When Pam Bolen tasted a piece of homemade toffee at a church event more than a decade ago, she just had to have the recipe. But when she asked the candy maker for the ingredients, she was told the recipe was a secret.
That rejection inspired her to start experimenting with recipes for toffee.
“It took a few tries, but I finally came up with a toffee that was perfect,” Bolen said of her crispy, thin toffee topped with creamy chocolate and finely-ground almonds. This determination to create her own recipe turned out to be a sweet investment in the future for her and her husband, Ernie.
For several years, Bolen made the toffee for friends and family. Then in fall 2010, the family of five who lived in Montgomery, Ill., at the time, Ernie Bolen lost his job. There was a need to quickly earn some money. Pam Bolen saw a news clip about a New Jersey mom who made her specialty — apple cakes — to pay a mortgage that was about to be foreclosed.
“Pam called me and told me that we should sell toffee to quickly raise money,” her husband recalled. “I told her ‘no way.’ I didn’t really think there was any way this could work. No way.”
But his wife was determined. She contacted the Knights of Columbus in Oswego, (about 45 minutes from Chicago), who agreed to let the couple use its commercial kitchen to make the toffee. They wrote letters to friends, set up an online site for sales and prayed for guidance. An acquaintance at Pierson Photography in Oswego took tempting pictures of the toffee to advertise the product and the couple began to stir the pots filled with candy ingredients.
“Within three weeks, we sold close to 400 pounds of toffee,” Ernie Bolen said, admitting now that the toffee venture was a good idea. They were grateful that friends pitched in to help package and mail the many orders during those first weeks.
The couple cautiously decided to continue making toffee with a plan to also sell the candy at craft shows.
“We went to our first craft show and it was a disaster,” Bolen said. “The first day we sold only two boxes.”
Fortunately, a show veteran offered some friendly advice.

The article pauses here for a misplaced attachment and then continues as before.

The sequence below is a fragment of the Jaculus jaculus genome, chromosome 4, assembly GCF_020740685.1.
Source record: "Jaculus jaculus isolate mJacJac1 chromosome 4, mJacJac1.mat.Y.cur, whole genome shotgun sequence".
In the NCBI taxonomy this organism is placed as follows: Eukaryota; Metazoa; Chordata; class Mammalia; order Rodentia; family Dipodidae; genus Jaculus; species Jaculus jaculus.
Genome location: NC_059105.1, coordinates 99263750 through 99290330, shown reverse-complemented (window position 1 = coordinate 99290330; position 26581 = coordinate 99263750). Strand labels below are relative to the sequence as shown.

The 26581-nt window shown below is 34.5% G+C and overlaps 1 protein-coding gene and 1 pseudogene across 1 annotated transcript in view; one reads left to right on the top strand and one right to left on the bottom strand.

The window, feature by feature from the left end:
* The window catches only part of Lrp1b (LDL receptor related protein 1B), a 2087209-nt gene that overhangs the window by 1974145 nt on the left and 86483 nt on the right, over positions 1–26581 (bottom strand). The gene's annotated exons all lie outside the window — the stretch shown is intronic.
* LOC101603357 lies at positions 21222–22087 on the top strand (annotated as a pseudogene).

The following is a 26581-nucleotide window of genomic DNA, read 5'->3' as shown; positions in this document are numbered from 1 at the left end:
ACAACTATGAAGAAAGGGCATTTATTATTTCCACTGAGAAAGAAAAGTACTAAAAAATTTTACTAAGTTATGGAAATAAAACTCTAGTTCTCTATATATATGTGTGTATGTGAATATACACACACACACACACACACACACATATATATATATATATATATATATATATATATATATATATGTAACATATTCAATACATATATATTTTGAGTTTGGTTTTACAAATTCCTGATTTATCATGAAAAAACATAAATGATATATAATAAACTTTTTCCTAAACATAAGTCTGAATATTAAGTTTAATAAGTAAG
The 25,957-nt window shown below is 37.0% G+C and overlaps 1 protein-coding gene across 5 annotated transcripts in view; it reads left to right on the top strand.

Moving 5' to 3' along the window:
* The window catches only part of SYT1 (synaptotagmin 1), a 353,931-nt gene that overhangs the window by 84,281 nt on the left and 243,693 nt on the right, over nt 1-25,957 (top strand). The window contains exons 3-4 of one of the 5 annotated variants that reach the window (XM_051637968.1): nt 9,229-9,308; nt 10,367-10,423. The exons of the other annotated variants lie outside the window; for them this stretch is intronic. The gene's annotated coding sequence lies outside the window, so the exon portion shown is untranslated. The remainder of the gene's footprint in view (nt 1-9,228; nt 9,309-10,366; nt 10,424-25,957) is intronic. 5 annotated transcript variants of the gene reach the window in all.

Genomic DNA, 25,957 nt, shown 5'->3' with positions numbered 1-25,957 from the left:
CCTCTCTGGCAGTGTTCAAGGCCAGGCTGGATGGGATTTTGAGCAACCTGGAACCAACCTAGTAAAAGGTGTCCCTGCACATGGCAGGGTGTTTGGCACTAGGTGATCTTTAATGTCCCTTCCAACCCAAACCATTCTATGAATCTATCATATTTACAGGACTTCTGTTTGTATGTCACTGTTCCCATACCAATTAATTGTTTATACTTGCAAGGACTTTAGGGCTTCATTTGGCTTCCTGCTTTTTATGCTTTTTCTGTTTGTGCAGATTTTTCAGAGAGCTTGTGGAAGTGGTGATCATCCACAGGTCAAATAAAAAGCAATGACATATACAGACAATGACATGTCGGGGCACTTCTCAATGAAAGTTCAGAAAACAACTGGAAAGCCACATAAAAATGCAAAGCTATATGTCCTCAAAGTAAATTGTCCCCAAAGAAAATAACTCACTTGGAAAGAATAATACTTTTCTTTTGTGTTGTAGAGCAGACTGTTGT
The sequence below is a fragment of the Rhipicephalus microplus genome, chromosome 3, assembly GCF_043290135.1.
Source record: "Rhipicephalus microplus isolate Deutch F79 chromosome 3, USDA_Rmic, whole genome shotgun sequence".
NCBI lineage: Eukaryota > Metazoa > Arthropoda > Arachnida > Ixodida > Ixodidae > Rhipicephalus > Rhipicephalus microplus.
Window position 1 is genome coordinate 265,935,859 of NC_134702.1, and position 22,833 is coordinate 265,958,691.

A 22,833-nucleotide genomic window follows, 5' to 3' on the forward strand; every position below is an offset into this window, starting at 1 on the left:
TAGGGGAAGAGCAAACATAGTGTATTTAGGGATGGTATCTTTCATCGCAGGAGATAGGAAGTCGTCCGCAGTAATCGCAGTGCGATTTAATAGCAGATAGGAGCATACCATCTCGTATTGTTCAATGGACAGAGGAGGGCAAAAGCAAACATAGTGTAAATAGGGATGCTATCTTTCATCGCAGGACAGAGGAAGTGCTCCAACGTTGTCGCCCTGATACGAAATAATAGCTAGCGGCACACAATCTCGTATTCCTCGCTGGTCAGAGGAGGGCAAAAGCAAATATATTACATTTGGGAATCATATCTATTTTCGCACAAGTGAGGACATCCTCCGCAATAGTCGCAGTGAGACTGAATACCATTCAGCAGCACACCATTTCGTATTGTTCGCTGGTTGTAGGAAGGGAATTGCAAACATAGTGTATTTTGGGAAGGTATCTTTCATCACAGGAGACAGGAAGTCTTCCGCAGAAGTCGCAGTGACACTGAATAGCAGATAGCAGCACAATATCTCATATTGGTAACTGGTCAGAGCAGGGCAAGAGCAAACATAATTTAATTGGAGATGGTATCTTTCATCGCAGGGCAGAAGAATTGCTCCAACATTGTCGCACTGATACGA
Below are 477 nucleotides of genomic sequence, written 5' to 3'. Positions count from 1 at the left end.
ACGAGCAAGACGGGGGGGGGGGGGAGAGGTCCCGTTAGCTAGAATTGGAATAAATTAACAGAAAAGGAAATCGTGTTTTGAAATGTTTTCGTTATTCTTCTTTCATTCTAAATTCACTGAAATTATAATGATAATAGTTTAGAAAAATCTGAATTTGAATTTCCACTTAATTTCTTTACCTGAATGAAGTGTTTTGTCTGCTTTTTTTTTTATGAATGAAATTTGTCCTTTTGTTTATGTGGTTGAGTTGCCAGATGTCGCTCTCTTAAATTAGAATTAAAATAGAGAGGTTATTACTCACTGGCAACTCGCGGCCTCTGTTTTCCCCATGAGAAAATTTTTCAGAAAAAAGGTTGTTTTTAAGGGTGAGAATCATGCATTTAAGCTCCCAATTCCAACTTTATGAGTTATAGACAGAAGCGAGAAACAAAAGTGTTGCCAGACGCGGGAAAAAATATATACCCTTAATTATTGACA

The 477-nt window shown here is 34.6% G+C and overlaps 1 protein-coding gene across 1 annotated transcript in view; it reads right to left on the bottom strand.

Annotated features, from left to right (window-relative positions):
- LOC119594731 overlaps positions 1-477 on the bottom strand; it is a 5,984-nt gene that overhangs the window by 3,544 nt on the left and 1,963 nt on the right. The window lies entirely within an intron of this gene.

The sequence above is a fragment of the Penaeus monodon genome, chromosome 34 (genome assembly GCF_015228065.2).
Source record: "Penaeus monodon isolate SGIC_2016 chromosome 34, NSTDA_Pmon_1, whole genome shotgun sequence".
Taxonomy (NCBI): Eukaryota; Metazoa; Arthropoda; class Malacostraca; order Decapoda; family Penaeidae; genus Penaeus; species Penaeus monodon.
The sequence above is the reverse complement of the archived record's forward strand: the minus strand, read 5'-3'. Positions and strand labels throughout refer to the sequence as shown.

“She told us to do three things,” he said. “She told us to get some mocha-scented spray and spray it all over the booth so people would be attracted by the smell. Then she told us to make smaller samples because our samples were too generous. Then she told us to get attractive food-grade packaging and offer smaller amounts instead of only one-pound boxes,” he said.
The couple hurried home and followed all of the advice. “We sold out the next day,” he said.
In the past nine years, the couple has expanded their candy line, which they call Mamie’s Toffee & Treats.
“People kept asking us if we made peanut brittle. We said, ‘No we don’t, but we will’ and started making peanut brittle,” Bolen said. Over the years, there have been several flavor developments, including beer brittle and coffee toffee.
“I enjoy playing with flavors,” said Bolen, who has become the chief candy maker. He uses a candy thermometer, but after making hundreds of pounds of candy, he can usually tell when the mixture is ready by the aroma and color.
“You have to stay on top of it the whole time. It’s not like cookies that you can put in the oven and forget about for a few minutes.”
He makes the toffee in 5-pound batches and the brittle in 2½-pound batches. Each batch takes about 45 minutes, so he spends many hours stirring and watching to make the candy from scratch.
One of their big breaks was when a large Indiana candy maker agreed to carry the brittle in their sweet shop. They also have been hired to handle event concessions at Cantigny Park in Wheaton. Josh, their 17-year-old son with special needs, helps with the business.
Giving back has always been part of the business plan. In February, the couple set up a pop-up shop at a nearby deli and sweet shop, with plans to donate part of the sales to Special Olympics. The store owner has committed to hiring people with special needs and is also an avid supporter of Special Olympics.
Mamie’s Toffee & Treats is also known for awarding “random acts of candy,” a surprise delivery of candy to individuals who make a difference in local communities.
“We want to always give back,” Bolen said. The couple had a booth at the Easter in the Country Craft Fair in Sandwich in early March.
Making candy requires practice, Pam Bolen said. “But there are lots of desserts that are really simple.”
She is not ready to share that toffee recipe she developed years ago, but she does share two simple treats. The first is for a cake constructed from pre-made ice cream sandwiches. The second is for a shortbread cookie sprinkled with toffee that has only five ingredients.
Products can be ordered on their website, www.mamiestoffee.com.